Hypertension, or high blood pressure, is a risk factor for several health conditions, including cardiovascular problems, diabetes, and other metabolic issues. However, is high blood pressure always a cause for concern? New findings question that assumption.

Having high blood pressure may sometimes have a protective effect.

What is high blood pressure? Well, it is hard to accurately answer that question, as specialists are still debating what counts as normal blood pressure. Different organizations currently offer different guidelines on high blood pressure.

For instance, the National Heart, Lung, and Blood Institute explain that, among adults, hypertension is a “consistent systolic reading of 140 mm Hg [millimiters of mercury] or higher.”

However, the American Heart Association (AHA) suggest that hypertension occurs when a person has a systolic blood pressure of 130 mm Hg or above. Meanwhile, the CDC consider people with systolic blood pressure of 120–139 mm Hg as being only “at risk” of hypertension.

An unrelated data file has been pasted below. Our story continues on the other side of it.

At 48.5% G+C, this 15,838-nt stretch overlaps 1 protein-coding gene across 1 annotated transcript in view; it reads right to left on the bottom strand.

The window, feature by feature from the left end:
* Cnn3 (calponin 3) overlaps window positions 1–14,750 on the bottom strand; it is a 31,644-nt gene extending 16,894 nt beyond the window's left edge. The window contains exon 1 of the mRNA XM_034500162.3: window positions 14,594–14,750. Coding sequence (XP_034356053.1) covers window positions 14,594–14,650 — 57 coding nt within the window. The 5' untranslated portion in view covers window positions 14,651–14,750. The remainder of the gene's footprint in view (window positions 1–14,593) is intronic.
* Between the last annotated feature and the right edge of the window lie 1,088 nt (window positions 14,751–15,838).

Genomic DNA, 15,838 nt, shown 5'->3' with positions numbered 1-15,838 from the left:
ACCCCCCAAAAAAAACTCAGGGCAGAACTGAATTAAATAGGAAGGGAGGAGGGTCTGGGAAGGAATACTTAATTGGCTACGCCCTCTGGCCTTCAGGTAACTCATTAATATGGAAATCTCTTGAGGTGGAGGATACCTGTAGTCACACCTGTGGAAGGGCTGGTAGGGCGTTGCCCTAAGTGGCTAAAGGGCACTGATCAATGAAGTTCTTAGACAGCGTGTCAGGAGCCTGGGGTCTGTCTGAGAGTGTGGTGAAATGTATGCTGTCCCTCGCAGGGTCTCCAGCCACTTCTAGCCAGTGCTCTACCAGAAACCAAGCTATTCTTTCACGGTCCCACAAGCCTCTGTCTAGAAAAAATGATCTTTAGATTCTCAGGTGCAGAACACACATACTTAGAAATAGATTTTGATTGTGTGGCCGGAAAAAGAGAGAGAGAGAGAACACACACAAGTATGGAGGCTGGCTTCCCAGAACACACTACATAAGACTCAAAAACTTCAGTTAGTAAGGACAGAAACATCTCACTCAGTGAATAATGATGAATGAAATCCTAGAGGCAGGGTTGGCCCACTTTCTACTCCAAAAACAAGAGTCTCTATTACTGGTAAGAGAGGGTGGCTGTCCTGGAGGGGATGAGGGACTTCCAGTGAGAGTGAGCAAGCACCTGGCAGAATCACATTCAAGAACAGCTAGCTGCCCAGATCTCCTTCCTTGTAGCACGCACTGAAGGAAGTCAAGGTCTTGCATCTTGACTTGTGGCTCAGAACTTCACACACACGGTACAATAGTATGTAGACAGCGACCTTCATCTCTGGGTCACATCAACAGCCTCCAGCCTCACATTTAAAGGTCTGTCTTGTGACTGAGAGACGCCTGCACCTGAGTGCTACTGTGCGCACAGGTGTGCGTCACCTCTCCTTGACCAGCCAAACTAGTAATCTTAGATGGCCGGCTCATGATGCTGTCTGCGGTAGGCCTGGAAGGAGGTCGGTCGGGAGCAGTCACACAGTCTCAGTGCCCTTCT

Generally speaking, doctors advise their patients — especially older adults — to keep monitoring their own blood pressure and keep it in check.

This is to make sure that it does not reach the threshold for hypertension, which many healthcare professionals consider to be a risk factor for heart disease and stroke, among other things.

Now, however, a study that researchers at Charité – Universitätsmedizin Berlin in Germany carried out suggests that some older people may not face other health problems if they have high blood pressure.

Few Tips To Avoid High Blood Pressure

Napping may be as good as drugs for lowering blood pressure

Napping may be as good as drugs for lowering blood pressure

A midday snooze may effectively lower your blood pressure, new research suggests.

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